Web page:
And So She Walked

               And so she walked. Her legs trembled, clothes barely held in tattered rags off her weak shoulders. Skin and bones, she was like a walking, living corpse that had died of disease and plague, and rose again; a nightmare. Her pale brown hair, once beautiful and full, thick, curling, now a rat’s nest of knots and grime. Her pale eyes searched the skies with no hope as they shrunk into their sockets quietly and shy.

                She held her hands cupped before her as if holding a child, but draped across them was no infant; a grey piece of cloth, soft and threadbare, swaying in the breeze to flap at the end like a bird.

                What she wouldn’t give to have the damned thing be gone from her for all the misfortune it wrought.

                But no.

                She had a purpose. This seemingly innocent thing clutched in spidery, veiny, starved fingers has a purpose.

                And so she continued.


                She questions why her legs have not given out beneath her. How long has this journey lasted even? She cannot remember. Only counts the inhales, and how long the sting in her throat lasts each time.

                Her body was a distorted shell of itself; she knew. How had she come so far with nothing but this damn cloth in her damn hands? She did not know. Except, that she did.

                She had a purpose, even the blisters on her feet weeping red declared her worth. The cracks in her fingers did not cry, for fear they would upset the cloth.

                And so she continued.


                They laughed when she passed through towns. Some would throw things, trying to force her eyes upon them instead of the faithful sky. She hardly mistepped when the stones, fruits, dirt, well water, or spit dared to touch her bruised flesh. They feared her then, for what kind of person could not feel the wound opened on her temple, just below the hairline? Surely she was crazy. Demented. A freak.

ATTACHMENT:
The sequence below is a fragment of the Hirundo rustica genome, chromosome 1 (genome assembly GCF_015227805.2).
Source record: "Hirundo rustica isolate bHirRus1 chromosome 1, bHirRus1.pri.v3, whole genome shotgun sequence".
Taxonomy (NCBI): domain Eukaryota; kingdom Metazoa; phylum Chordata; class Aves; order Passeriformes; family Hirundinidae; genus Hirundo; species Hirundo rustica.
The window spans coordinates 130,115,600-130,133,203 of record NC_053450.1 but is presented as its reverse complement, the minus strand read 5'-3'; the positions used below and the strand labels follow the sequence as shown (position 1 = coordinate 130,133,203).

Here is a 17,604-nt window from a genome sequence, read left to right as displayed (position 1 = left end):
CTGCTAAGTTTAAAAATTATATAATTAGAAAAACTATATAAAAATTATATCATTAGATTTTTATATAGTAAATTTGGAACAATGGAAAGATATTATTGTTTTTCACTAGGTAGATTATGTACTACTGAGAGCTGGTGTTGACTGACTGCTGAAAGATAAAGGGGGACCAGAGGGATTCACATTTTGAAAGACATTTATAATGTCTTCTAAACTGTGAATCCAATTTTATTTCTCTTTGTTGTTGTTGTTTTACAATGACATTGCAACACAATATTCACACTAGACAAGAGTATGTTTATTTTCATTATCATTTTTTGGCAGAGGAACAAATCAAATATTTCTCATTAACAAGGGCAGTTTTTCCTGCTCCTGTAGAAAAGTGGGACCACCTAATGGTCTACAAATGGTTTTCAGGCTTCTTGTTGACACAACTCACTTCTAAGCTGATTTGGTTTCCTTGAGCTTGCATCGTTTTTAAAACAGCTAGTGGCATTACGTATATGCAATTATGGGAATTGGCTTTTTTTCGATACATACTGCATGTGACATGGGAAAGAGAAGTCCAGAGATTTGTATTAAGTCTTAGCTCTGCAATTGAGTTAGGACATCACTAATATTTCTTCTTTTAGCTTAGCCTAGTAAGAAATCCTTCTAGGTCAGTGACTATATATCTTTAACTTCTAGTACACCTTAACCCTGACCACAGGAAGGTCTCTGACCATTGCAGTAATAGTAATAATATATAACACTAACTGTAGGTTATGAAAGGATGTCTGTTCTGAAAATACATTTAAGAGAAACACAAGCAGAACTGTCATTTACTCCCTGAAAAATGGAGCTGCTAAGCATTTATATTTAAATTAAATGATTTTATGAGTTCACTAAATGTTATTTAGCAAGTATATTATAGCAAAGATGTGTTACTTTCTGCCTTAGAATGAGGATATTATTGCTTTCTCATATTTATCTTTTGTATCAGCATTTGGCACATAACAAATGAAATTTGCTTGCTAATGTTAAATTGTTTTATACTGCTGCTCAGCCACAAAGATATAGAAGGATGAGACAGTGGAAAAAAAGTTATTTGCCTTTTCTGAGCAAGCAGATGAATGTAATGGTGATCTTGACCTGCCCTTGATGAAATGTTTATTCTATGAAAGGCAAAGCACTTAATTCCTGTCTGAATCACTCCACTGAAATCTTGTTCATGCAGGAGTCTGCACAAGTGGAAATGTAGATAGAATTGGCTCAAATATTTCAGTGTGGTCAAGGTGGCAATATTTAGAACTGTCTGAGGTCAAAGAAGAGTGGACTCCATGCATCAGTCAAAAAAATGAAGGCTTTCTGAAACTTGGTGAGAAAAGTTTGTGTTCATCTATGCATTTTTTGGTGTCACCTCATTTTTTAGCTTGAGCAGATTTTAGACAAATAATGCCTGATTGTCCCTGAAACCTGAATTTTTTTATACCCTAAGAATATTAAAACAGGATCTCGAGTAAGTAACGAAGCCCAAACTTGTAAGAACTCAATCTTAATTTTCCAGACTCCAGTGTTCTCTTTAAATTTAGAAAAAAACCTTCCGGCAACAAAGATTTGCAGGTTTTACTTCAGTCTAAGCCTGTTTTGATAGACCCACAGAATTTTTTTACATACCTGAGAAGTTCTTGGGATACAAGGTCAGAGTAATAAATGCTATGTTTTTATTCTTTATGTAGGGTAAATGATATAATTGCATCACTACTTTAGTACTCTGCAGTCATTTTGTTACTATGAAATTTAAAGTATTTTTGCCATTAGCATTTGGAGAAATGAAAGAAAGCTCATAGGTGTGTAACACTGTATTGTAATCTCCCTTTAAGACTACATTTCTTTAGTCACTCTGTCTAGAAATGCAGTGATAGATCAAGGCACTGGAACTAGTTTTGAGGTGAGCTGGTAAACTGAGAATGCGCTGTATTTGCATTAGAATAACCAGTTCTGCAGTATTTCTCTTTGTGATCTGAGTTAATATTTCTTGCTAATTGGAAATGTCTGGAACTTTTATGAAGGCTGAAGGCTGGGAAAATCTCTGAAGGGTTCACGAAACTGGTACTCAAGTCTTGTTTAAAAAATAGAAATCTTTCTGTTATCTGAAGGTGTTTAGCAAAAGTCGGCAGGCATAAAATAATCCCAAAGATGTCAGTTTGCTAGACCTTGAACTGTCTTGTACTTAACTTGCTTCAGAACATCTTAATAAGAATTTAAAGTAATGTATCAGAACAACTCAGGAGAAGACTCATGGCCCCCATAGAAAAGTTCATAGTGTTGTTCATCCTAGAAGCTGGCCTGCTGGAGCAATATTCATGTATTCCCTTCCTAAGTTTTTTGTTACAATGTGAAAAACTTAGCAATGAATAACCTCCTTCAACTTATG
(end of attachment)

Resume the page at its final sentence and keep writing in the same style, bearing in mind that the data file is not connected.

And so they let her continue, fearing her attention they once craved.


                Show me where to go, she begged. Surely, I have almost arrived.

                Her hands were still, even as she shook with rage and confusion. She wept crudely and loud yet it seemed she was alone. The cloth did not sway any longer. The wind gave her privacy in her anguish.

                She did not collapse or throw herself upon stones when she cried out in that ugly voice ripping from her dried tongue.

                She didn’t dare.

                For she had a purpose, as did this cloth she so loathed.

                And so she continued.


                It began to rain that night and she relished in the cold wetness of her sky. She did not turn her eyes from the drops, and in return, they did not blind her in their descent. The rain greeted her like an old friend long lost, and she wept again. It begged her to dance within its arms, but oh she was so tired her eyes could hardly remain open even as she walked, half lidded and soaked to the bone.

                The rain cleaned the cloth’s wounds from the harsh road. It washed remnants of fruits and muck away with gentle hands. As the cloth dried, it sent its drops down to revitalize the cracks in her hands, and so she thanked the rain and the cloth.

                And she continued.